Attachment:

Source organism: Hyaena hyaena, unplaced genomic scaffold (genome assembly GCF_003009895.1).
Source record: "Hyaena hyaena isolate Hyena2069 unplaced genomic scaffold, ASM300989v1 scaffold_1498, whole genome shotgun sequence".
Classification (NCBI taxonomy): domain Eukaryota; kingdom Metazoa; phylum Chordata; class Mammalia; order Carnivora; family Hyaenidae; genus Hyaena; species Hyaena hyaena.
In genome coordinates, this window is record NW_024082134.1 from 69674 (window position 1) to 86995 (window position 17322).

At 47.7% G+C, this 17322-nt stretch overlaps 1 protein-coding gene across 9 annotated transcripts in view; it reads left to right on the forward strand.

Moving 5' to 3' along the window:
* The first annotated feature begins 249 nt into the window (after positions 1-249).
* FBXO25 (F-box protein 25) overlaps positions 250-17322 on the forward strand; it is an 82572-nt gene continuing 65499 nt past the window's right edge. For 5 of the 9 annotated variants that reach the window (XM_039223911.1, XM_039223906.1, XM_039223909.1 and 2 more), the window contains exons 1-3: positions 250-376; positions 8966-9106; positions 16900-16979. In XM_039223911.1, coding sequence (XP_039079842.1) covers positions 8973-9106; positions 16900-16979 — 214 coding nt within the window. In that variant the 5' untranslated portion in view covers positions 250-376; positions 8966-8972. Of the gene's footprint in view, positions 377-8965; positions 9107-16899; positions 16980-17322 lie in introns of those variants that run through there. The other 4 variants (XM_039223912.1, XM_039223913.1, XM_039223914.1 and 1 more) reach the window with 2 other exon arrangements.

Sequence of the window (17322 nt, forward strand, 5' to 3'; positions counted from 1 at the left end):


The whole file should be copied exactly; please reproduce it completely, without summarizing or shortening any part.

Source organism: Hyaena hyaena, unplaced genomic scaffold (genome assembly GCF_003009895.1).
Source record: "Hyaena hyaena isolate Hyena2069 unplaced genomic scaffold, ASM300989v1 scaffold_1498, whole genome shotgun sequence".
Classification (NCBI taxonomy): domain Eukaryota; kingdom Metazoa; phylum Chordata; class Mammalia; order Carnivora; family Hyaenidae; genus Hyaena; species Hyaena hyaena.
In genome coordinates, this window is record NW_024082134.1 from 69674 (window position 1) to 86995 (window position 17322).

At 47.7% G+C, this 17322-nt stretch overlaps 1 protein-coding gene across 9 annotated transcripts in view; it reads left to right on the forward strand.

Moving 5' to 3' along the window:
* The first annotated feature begins 249 nt into the window (after positions 1-249).
* FBXO25 (F-box protein 25) overlaps positions 250-17322 on the forward strand; it is an 82572-nt gene continuing 65499 nt past the window's right edge. For 5 of the 9 annotated variants that reach the window (XM_039223911.1, XM_039223906.1, XM_039223909.1 and 2 more), the window contains exons 1-3: positions 250-376; positions 8966-9106; positions 16900-16979. In XM_039223911.1, coding sequence (XP_039079842.1) covers positions 8973-9106; positions 16900-16979 — 214 coding nt within the window. In that variant the 5' untranslated portion in view covers positions 250-376; positions 8966-8972. Of the gene's footprint in view, positions 377-8965; positions 9107-16899; positions 16980-17322 lie in introns of those variants that run through there. The other 4 variants (XM_039223912.1, XM_039223913.1, XM_039223914.1 and 1 more) reach the window with 2 other exon arrangements.

Sequence of the window (17322 nt, forward strand, 5' to 3'; positions counted from 1 at the left end):